Digs first, rugby second for Super recruits

TOBY ROBSON
Last updated 05:00 14/11/2013
Hadleigh Parkes
Getty Images
PARKES IN WELLINGTON: Auckland rugby captain Hadleigh Parkes has confirmed he will play for the Hurricanes in the next Super Rugby season.

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Cardiff Vaega's No 1 priority since being selected for the Hurricanes has been finding a place to live in Wellington.

Ditto for new Super Rugby team-mates Mark Abbott and Hadleigh Parkes with the flat-hunting exercise a spinoff of the new players' collective agreement.

For the first time since Super Rugby began, players from outside the region must both find and pay for their accommodation in 2014.

As a result Vaega, 22, faces a tricky task as he tries to relocate from Invercargill, searching for a place suitable for his Palmerston North-based partner and young child when they visit.

Napier-based Abbott said he was "close" to nailing down a bed in the capital where he plans to flat with Blues recruit Hadleigh Parkes.

Up until now those responsibilities lay with the franchises, who sourced and paid for apartments, houses or flats in advance of the season.

Under the new collective, players apply to the New Zealand Rugby Union for a weekly rebate, $350 for singles and $500 for families as well as some travel costs.

Hurricanes manager Tony Ward said the franchise was required to assist and put players in touch with landlords, but said the new arrangement placed more emphasis on the individual.

"It has made it a bit tougher on the players because they are coming to a new city and the cost of accommodation in Wellington as opposed to say Invercargill, Dunedin or even Waikato is a bit of a shock to some of them," he said.

"Another difficulty is landlords typically want a 12-month contract and they are saying actually we only want nine months with some flexibility.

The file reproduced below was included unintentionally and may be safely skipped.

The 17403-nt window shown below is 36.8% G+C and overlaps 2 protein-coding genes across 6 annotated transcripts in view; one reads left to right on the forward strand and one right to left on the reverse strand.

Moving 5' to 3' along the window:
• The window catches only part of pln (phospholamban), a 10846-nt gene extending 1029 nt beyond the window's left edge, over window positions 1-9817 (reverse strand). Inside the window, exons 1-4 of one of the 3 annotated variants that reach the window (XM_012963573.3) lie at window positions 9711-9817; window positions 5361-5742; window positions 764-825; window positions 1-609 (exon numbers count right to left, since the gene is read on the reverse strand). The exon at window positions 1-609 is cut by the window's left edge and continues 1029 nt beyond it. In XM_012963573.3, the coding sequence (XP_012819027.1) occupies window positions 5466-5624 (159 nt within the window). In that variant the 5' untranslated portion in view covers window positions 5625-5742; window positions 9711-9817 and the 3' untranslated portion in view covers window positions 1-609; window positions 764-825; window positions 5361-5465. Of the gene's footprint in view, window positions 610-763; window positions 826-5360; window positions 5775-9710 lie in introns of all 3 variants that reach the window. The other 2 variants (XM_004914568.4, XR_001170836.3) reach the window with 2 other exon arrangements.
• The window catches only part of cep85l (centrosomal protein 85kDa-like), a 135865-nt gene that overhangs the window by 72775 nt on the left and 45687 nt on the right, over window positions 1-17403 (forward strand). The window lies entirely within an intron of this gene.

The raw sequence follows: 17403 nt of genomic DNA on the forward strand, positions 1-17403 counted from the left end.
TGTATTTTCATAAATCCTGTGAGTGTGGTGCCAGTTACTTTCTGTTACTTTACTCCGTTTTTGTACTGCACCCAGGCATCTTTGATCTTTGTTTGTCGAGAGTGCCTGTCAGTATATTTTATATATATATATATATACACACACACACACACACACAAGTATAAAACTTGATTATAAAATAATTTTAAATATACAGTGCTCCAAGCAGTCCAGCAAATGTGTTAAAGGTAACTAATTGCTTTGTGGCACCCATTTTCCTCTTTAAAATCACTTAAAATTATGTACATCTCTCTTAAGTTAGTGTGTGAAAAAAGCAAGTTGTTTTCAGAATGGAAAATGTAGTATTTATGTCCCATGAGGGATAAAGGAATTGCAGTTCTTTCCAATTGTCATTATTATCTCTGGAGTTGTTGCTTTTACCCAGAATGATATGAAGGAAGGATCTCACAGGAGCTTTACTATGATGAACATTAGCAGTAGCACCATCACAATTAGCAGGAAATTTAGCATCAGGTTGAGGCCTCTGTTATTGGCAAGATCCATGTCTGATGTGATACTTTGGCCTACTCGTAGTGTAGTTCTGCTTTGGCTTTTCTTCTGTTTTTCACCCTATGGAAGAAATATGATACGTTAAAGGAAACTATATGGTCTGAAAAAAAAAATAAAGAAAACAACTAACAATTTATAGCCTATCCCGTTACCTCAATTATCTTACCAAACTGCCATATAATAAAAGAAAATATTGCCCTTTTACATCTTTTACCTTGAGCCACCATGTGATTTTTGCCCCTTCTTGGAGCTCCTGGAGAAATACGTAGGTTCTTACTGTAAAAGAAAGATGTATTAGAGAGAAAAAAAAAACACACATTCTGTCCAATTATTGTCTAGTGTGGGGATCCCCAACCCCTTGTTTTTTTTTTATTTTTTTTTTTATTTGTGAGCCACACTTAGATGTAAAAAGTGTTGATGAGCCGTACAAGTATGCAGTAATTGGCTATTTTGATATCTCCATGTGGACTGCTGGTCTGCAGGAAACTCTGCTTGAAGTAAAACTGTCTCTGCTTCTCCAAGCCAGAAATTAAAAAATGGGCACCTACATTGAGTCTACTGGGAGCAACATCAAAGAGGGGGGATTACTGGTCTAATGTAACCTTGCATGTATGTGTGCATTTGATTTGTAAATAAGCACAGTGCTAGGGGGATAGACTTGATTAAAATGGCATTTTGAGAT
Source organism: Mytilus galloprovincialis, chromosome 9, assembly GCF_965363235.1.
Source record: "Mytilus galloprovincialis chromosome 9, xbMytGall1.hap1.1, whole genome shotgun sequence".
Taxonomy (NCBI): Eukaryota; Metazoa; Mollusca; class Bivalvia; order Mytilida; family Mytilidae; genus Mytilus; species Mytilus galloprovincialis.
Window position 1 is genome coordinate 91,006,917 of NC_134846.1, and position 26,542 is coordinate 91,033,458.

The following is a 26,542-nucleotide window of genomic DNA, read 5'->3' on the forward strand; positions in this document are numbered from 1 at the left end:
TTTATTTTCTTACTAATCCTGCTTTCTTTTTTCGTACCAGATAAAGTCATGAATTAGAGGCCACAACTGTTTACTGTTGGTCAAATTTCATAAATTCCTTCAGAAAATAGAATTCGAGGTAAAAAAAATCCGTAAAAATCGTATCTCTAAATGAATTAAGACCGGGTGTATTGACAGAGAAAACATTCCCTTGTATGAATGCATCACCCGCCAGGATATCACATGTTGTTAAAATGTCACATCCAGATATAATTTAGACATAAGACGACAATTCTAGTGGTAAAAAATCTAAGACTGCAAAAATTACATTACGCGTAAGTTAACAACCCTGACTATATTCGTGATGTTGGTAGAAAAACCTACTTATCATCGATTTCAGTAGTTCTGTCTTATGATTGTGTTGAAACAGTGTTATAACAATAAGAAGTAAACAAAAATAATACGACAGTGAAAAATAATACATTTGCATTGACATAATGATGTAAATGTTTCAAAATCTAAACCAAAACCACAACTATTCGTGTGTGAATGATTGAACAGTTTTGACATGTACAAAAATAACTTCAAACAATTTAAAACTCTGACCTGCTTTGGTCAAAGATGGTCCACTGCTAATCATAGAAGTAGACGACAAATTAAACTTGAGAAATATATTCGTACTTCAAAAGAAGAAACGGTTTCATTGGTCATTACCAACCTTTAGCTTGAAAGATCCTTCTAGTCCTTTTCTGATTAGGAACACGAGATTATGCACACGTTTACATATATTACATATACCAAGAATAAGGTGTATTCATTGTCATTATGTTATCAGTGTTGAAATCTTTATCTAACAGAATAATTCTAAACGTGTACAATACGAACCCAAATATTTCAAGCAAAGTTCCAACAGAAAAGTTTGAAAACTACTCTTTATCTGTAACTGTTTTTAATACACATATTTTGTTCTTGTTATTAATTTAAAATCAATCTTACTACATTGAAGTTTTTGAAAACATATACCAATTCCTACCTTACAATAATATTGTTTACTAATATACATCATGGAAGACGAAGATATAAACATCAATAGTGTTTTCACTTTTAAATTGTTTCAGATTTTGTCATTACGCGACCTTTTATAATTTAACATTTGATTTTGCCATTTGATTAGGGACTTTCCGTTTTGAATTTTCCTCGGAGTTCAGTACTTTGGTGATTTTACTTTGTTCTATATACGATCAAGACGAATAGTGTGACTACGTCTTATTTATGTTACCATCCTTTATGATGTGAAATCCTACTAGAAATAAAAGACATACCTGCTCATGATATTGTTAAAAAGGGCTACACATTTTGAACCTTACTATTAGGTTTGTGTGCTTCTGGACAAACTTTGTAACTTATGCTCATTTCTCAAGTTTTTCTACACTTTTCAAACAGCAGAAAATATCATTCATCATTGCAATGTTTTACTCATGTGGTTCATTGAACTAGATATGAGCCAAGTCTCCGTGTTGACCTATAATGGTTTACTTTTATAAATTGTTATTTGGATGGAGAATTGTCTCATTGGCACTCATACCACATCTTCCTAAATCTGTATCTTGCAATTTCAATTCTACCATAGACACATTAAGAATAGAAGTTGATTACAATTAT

"There are not many jobs you have to relocate twice in a year going from province, to franchise and back to your province."

Ward can remember the early days when a large chunk of players came from out of town via the draft.

With upwards of a dozen properties needing to be found it cost the franchises "a fortune", he said.

Vaega admits he was surprised when he found out he'd be sourcing his own flat, a difficult prospect for someone currently still living in the deep south.

"Yeah, I just thought they had allocated apartments for out-of-towners, but over the years its changed and players have gone and done their own thing.

"They're putting an emphasis on players getting their own accommodation but they're still there to help, so it's all good."

He's getting used to the transient nature of being a professional rugby player having shifted from Auckland to make his name with Southland.

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And he is thrilled to pick up his first Super Rugby contract a bit further north.

"I felt pretty fortunate. Its closer to the family in Auckland and to my partner who stays in Palmy, so its worked out pretty well," he said. "It's way closer than Invercargill and money-wise it makes things a bit easier [to head home].

"I've got some family in Wellington, but I don't really know too many people. The only guy [in the Hurricanes] would be TJ [Perenara] from way back when we went to Iranz together, but I don't know if he remembers me.

"I can't wait to get there, to learn off the older guys who have been there, done that. That's the exciting part of it for me making that transition to fulltime professional sport."

Up until the Hurricanes came calling he was planning a summer in Auckland before a long pre-season with the Stags.

Likewise, Abbott was set for an off-season at the family farm outside of Christchurch before joining Hawke's Bay's off-season training group.

Like Vaega, the 23-year-old said he was relaxed about shifting base and hunting for a place to live.

"I went to university in Christchurch so I hadn't really been anywhere else until I moved up to Hawke's Bay.

"Napier was a bit smaller than Christchurch, but was a hell of a nice place and now it's time to move on to the next place and have a look around."

Abbott, who has a bachelor of commerce in international business, saw travel as part of any working life.

"I was looking for new opportunities. It was a bit congested in Christchurch so I thought I'd try my luck elsewhere and it seems to have worked out pretty well."

- © Fairfax NZ News

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